Returning to Work Post Pandemic: Pandemic Planning Measures for Continued Health and Safety of Employees
The current COVID-19 pandemic has caused much upheaval across the world. Economic activity, for the most part, was drastically reduced and life as we know it changed. International and local health organizations recommended people observe social distancing rules, wear facemasks, wash hands often, and use hand sanitizers. Commerce suffered mainly as organizations were forced to shut down to safeguard the health and safety of employees and reduce the disease outbreak. For employees, the biggest impact came from the sudden trend to work from home. However, as control measures such as self-quarantine and lockdowns yielded positive results with the virus spread being controlled, economies started slowly re-opening. Thus, employees are now returning to work. But as the pandemic is still ongoing and emergency management continues to be enacted, employers are expected to implement emergency preparedness plans and measures to ensure the occupational health and safety of their workers.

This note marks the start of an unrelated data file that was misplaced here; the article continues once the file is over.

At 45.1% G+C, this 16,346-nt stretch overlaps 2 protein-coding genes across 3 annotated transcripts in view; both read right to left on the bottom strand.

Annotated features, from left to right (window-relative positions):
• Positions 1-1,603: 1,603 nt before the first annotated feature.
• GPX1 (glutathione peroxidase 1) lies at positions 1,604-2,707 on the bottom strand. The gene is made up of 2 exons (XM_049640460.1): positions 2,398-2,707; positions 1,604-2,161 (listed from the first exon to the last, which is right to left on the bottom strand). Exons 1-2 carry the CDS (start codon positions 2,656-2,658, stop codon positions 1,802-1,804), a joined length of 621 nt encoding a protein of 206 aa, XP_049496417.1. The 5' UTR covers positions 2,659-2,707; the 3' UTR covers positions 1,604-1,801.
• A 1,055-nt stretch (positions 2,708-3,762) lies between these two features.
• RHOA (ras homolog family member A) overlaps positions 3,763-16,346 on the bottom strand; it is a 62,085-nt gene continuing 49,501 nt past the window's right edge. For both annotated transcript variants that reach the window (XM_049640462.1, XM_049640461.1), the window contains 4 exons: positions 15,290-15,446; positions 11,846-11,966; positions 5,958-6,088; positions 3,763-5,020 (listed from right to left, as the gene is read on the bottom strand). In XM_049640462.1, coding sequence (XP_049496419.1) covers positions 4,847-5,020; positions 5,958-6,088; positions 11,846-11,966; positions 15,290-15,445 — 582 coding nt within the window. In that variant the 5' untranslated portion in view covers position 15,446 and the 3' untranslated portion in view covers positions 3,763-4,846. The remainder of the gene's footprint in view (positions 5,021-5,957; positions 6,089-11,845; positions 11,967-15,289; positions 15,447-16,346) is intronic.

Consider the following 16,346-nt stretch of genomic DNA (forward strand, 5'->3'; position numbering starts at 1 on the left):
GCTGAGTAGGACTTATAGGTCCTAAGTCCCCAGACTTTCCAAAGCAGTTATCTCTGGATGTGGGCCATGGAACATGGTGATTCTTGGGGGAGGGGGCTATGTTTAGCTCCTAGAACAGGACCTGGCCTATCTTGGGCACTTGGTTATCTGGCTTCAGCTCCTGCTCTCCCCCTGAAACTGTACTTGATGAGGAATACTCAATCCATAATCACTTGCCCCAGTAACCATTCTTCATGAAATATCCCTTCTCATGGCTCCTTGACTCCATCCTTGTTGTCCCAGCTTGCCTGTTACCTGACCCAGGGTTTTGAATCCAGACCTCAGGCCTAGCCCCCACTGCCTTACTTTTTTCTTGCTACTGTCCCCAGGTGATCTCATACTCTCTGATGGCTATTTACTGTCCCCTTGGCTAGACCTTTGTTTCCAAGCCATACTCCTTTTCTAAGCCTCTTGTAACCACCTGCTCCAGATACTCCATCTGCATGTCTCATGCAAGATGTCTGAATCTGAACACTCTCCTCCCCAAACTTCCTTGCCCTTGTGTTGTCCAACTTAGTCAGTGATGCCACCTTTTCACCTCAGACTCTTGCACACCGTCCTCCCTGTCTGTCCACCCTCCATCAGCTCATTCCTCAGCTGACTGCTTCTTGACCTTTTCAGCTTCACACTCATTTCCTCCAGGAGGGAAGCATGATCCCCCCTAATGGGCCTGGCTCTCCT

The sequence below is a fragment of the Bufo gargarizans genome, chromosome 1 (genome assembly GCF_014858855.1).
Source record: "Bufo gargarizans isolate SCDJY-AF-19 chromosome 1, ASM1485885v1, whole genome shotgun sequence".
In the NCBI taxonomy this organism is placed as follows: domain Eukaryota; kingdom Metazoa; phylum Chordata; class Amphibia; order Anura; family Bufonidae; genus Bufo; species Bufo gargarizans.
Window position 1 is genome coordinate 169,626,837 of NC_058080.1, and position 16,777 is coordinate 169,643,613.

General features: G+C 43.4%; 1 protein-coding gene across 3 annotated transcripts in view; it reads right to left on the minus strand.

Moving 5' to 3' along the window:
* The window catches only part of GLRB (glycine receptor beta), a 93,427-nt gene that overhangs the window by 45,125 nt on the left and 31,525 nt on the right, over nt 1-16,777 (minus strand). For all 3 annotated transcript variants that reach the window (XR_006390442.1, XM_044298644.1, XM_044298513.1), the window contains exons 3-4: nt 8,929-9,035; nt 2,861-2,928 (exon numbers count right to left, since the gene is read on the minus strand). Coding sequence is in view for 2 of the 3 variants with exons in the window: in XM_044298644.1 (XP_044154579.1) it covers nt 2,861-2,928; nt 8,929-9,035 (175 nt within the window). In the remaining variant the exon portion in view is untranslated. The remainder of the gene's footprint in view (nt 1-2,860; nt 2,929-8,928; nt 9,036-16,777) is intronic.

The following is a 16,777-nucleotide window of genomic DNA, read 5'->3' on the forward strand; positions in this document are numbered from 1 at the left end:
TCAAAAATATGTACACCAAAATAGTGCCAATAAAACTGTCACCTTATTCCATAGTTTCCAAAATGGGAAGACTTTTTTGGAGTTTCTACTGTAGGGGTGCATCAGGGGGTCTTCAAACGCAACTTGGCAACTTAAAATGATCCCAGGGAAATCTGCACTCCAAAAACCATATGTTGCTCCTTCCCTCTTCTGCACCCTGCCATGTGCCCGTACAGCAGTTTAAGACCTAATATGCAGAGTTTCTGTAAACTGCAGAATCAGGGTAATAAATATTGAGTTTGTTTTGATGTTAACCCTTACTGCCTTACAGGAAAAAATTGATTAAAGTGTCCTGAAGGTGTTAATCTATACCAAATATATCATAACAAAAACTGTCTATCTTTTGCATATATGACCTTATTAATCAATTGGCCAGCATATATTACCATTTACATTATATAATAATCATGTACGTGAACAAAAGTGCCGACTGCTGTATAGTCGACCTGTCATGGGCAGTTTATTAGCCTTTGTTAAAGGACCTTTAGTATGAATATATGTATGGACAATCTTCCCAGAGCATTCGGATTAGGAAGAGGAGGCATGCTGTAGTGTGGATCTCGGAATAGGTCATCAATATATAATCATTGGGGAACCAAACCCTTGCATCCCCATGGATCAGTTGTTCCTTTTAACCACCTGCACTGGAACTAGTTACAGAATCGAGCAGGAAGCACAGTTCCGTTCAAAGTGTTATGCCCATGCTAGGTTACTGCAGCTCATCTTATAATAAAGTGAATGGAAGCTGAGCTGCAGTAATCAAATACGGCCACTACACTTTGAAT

Importance of Pandemic Planning
When a pandemic occurs, it is unexpected and causes much havoc in people’s lives and the continuity of business operations. It also creates a panic situation as information knowledge of the pandemic is scarce and limited at the beginning. This makes it critical for employers to have in place an organizational pandemic preparation process to limit business disruption and ensure business continuity.
An important reason for pandemic planning is to ensure the confidence of employees during this unusual period. When an employer has taken the required steps to protect employees during a pandemic, they will feel more safe and secure and are more likely to report to work. These employees will also have greater confidence knowing that all necessary precautions have been considered and enacted. This will allow employers to control absenteeism.